“Whenever you find yourself on the side of the majority, it is time to pause and reflect.”—Samuel Langhorne Clemens
The moment that defined the first Democratic presidential debate for me arrived about halfway through the event. CNN’s debate moderator, Anderson Cooper, showed a short video of a young Black man who asked the participants, “Do Black lives matter?” Cooper then posed this question to the candidates – a question that effectively required them to take a stance on a certain manifestation of racism (delivered in the guise of universalism) that has been articulated by some detractors of the Black Lives Matter movement:
COOPER: Do Black lives matter, or do all lives matter? Let’s put that question to Senator Sanders.
… followed by Sanders’ reply, which included the line, “Black lives matter … We need to combat institutional racism from top to bottom, and we need major, major reforms in a broken criminal justice system.”
COOPER: Governor O’Malley, the question from Arthur was do Black lives matter, or do all lives matter?
…followed by O’Malley’s reply, which included the line, “Black lives matter, and we have a lot of work to do to reform our criminal justice system, and to address race relations in our country.”
… and then:
COOPER: Secretary Clinton, what would you do for African Americans in this country that President Obama couldn’t?
… followed by Clinton’s reply, which included the line, “We need to be committed to making it possible for every child to live up to his or her God-given potential.”
Anderson Cooper made damn sure Martin O’Malley and Bernie Sanders answered the question … and then he got to Clinton, and gave her a pass. The softball was pitched to her underhand at low speed. Cooper may as well have asked her how she felt about kittens, or what her favorite color was, or which way is up. It was another cheap evasion, an accent in the symphony of cheap evasions that was the entire evening.
By the way, no, I am not going to tell you that CNN had that thing in the bag for Clinton before the lights came on, because I have no solid evidence to support such a contention. Sure, she got let off the hook a dozen times by the moderator, and sure, the audience was clearly packed with her supporters, and sure, CNN has been working overtime ever since to scourge its website of anything suggesting Bernie Sanders got the better of the exchange, and sure, the “news” coverage of her performance makes it sound like she walked across water before making it into wine while healing lepers and raising the dead, and sure, if she had barfed on the podium after eating her shoe on live TV, the “pundits” would still be saying she earned a “decisive victory,” but like I said, I have no solid evidence to support such a contention.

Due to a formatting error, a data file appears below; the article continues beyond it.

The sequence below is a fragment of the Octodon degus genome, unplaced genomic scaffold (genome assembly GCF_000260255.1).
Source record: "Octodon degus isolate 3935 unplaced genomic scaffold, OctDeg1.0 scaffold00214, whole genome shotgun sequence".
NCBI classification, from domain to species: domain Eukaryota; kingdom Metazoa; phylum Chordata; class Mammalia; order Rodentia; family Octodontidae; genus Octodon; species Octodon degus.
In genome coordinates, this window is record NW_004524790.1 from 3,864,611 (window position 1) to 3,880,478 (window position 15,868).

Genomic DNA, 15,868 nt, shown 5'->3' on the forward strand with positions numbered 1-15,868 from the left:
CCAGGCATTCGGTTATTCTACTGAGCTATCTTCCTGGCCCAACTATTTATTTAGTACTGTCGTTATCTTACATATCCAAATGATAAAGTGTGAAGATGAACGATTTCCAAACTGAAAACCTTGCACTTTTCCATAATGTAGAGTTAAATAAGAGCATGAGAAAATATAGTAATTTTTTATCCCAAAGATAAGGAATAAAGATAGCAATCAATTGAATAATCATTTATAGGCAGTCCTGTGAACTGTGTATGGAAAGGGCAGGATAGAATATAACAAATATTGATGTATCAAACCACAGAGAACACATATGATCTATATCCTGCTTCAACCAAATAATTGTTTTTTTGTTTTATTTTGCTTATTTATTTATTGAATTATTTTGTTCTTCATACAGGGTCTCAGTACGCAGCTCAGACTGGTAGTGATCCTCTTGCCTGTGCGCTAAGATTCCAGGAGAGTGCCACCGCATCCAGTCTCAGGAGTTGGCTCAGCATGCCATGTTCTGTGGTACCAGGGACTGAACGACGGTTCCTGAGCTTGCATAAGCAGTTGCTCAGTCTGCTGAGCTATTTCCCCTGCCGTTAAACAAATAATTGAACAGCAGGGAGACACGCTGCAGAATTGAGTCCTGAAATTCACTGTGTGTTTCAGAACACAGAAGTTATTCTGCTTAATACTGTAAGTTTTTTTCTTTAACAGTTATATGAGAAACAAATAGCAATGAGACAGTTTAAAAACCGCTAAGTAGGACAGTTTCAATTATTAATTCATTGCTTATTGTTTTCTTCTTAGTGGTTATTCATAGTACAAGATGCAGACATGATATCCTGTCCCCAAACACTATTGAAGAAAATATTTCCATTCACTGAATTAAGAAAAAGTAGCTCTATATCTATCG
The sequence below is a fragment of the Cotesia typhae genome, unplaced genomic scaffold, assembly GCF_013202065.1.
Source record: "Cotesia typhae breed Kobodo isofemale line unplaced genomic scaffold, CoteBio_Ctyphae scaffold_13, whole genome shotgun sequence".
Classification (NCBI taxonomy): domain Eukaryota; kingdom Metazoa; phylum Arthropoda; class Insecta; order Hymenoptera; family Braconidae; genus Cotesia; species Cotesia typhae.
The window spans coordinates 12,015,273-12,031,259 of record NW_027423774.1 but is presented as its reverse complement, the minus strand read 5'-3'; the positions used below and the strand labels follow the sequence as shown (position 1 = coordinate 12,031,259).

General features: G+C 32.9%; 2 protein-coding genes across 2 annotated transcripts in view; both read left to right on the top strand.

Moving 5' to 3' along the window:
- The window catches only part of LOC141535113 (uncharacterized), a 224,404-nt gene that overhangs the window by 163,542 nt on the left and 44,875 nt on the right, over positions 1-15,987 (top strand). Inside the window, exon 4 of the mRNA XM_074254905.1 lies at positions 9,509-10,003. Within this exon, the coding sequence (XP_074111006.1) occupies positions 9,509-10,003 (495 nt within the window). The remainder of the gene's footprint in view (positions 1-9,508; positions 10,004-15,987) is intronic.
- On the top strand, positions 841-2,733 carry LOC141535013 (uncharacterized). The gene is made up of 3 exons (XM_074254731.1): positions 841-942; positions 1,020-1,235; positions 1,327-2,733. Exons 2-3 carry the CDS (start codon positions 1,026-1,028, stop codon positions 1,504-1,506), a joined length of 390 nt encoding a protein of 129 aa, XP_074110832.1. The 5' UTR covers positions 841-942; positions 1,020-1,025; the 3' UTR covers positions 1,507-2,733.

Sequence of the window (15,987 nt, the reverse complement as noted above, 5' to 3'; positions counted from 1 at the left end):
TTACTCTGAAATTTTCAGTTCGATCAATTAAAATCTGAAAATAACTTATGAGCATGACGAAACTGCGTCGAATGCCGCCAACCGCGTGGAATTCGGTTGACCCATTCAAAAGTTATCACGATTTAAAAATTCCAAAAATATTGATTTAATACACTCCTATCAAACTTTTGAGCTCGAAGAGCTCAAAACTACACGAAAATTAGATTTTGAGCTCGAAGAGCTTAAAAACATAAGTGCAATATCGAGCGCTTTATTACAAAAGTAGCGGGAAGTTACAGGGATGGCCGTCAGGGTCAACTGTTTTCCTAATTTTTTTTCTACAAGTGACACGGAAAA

I will say this much: I have been watching presidential debates for more than 30 years, and I have never seen anything so preposterous. I know it was at a Vegas casino, but jeez, please apprehend a slim modicum of gravitas. The lights, the colors, the raging graphics rolling up and down the wall, the pop star singing the anthem. I’ve seen World Wrestling Federation commercials with more style and grace. This wasn’t a poker tournament or the buggy races at the local dirt track. This was a national debate to help determine who will be the Democratic nominee for the presidency of the United States. CNN managed to turn it into some half-assed dance video.
As far as the substance of the affair went … whatever, man. I actually appreciate the GOP debates more now. Sure, they’re crypto-fascist misogynistic Jesus-shouting brigands, but they don’t try to hide it. It’s actually refreshing to see them stand forth and be recognized, proudly. At least they’re not lying, or being slippery. I like an enemy I can see.
One example: Lincoln Chafee, who was a Republican in 2002, was the only GOP senator to vote against the Iraq War Resolution. He tagged Clinton on her pro-war vote. Her answer, condensed: Well, Obama likes me, so there, and also Osama bin Laden used to exist and he was very bad! Easiest out in US politics, and she got away with it.
Every candidate had a parade of neat ideas, but offered nary a word on how to pay for them … and boy howdy, you better believe the bloated “defense” budget didn’t get mentioned once, not one time, as a source of funding for all those bright ideas.
One moment that stood out: Anderson Cooper asked the CNN-est question possible: What is the greatest threat to our country? Chafee said the Middle East, O’Malley said Iran and ISIL, Clinton said loose nukes, Webb said China … and Bernie Sanders said climate change, and nailed his answer to the shed. Politicians have been getting elected by bugabooing about foreign threats since Caesar sat his throne. Sanders knows the ocean is coming, and said so in a nationally televised debate. It was good to hear.
There were several moments when the thing sounded for all the world like an Occupy rally, and you can thank Occupy for that. 1% this and 1% that, and never mind that most of that stage was “occupied” by candidates who took, take and will continue to take massive contributions from the same Wall Street steam shovels that plowed our economy into the ground and stole our future, to their great profit. Talk is cheap, unless you’re a mega-donor. Then it’s expensive, but if you back the right horse, the payback for that investment is beyond your wildest dreams.
Anyway, here’s the deal in brief: We’re screwed. The sad murder of crows that is the GOP field is one thing, but if that Democratic debate is the future of politics in the United States, we may as well throw a rope around the country and sling it into the sun. The end result will be exactly the same.